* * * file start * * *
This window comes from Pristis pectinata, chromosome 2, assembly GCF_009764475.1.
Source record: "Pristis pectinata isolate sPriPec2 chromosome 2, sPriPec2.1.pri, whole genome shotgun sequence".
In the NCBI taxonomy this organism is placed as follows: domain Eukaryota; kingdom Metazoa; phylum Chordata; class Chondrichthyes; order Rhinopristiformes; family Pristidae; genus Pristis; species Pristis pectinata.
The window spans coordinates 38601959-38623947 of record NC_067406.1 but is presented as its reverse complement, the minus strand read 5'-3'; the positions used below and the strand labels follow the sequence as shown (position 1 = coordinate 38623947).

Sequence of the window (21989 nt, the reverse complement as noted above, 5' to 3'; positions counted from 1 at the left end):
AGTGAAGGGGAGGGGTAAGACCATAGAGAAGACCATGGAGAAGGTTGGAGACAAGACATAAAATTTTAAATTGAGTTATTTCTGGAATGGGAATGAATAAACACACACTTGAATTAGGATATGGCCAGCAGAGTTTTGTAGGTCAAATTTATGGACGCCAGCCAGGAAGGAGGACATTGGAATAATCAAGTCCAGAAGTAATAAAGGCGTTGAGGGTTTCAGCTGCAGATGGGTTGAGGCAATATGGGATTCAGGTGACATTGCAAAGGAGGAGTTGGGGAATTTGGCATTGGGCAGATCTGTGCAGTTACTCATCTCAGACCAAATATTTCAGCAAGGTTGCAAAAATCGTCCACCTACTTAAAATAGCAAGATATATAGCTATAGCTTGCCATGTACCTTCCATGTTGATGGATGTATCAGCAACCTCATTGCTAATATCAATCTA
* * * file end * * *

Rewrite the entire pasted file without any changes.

This window comes from Pristis pectinata, chromosome 2, assembly GCF_009764475.1.
Source record: "Pristis pectinata isolate sPriPec2 chromosome 2, sPriPec2.1.pri, whole genome shotgun sequence".
In the NCBI taxonomy this organism is placed as follows: domain Eukaryota; kingdom Metazoa; phylum Chordata; class Chondrichthyes; order Rhinopristiformes; family Pristidae; genus Pristis; species Pristis pectinata.
The window spans coordinates 38601959-38623947 of record NC_067406.1 but is presented as its reverse complement, the minus strand read 5'-3'; the positions used below and the strand labels follow the sequence as shown (position 1 = coordinate 38623947).

Sequence of the window (21989 nt, the reverse complement as noted above, 5' to 3'; positions counted from 1 at the left end):
AGTGAAGGGGAGGGGTAAGACCATAGAGAAGACCATGGAGAAGGTTGGAGACAAGACATAAAATTTTAAATTGAGTTATTTCTGGAATGGGAATGAATAAACACACACTTGAATTAGGATATGGCCAGCAGAGTTTTGTAGGTCAAATTTATGGACGCCAGCCAGGAAGGAGGACATTGGAATAATCAAGTCCAGAAGTAATAAAGGCGTTGAGGGTTTCAGCTGCAGATGGGTTGAGGCAATATGGGATTCAGGTGACATTGCAAAGGAGGAGTTGGGGAATTTGGCATTGGGCAGATCTGTGCAGTTACTCATCTCAGACCAAATATTTCAGCAAGGTTGCAAAAATCGTCCACCTACTTAAAATAGCAAGATATATAGCTATAGCTTGCCATGTACCTTCCATGTTGATGGATGTATCAGCAACCTCATTGCTAATATCAATCTA